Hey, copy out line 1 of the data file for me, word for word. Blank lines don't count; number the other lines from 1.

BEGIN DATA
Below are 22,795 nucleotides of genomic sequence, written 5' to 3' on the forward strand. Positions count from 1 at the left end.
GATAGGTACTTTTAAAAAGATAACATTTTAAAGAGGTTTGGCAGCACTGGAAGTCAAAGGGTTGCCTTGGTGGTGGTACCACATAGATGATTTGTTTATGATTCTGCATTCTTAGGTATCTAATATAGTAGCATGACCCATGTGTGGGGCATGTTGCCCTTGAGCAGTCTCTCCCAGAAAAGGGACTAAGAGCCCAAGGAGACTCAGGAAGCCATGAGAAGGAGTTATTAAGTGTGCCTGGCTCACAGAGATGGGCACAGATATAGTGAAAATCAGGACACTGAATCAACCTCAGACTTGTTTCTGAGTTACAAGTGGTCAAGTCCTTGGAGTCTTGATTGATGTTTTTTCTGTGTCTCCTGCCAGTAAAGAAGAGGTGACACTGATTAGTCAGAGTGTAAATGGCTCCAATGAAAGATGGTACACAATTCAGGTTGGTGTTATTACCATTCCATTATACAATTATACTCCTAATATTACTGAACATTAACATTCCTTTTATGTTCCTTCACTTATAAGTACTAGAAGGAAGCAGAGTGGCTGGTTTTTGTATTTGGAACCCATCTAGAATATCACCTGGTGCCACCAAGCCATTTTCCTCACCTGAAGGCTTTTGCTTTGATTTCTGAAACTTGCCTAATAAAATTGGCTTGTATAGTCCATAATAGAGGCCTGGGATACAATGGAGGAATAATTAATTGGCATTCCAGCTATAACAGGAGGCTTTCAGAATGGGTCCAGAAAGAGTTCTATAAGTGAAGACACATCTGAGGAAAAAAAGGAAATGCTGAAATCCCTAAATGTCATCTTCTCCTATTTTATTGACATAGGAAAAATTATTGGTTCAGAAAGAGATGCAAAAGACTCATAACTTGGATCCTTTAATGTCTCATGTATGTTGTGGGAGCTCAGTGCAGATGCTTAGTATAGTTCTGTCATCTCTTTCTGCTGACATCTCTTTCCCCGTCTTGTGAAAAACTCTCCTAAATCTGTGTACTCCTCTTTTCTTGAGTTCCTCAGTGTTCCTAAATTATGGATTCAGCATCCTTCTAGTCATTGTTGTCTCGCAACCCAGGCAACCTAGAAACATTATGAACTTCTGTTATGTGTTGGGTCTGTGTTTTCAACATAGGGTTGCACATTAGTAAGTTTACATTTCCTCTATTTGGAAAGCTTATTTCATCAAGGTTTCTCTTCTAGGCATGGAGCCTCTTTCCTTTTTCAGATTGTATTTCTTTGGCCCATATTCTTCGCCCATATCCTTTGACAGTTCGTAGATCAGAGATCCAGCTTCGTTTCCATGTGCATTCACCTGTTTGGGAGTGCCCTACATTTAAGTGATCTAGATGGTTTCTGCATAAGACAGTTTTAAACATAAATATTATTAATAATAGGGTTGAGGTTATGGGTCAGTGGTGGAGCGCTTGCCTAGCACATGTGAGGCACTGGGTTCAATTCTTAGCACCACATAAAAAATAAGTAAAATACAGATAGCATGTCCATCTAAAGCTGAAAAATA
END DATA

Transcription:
Below are 22,795 nucleotides of genomic sequence, written 5' to 3' on the forward strand. Positions count from 1 at the left end.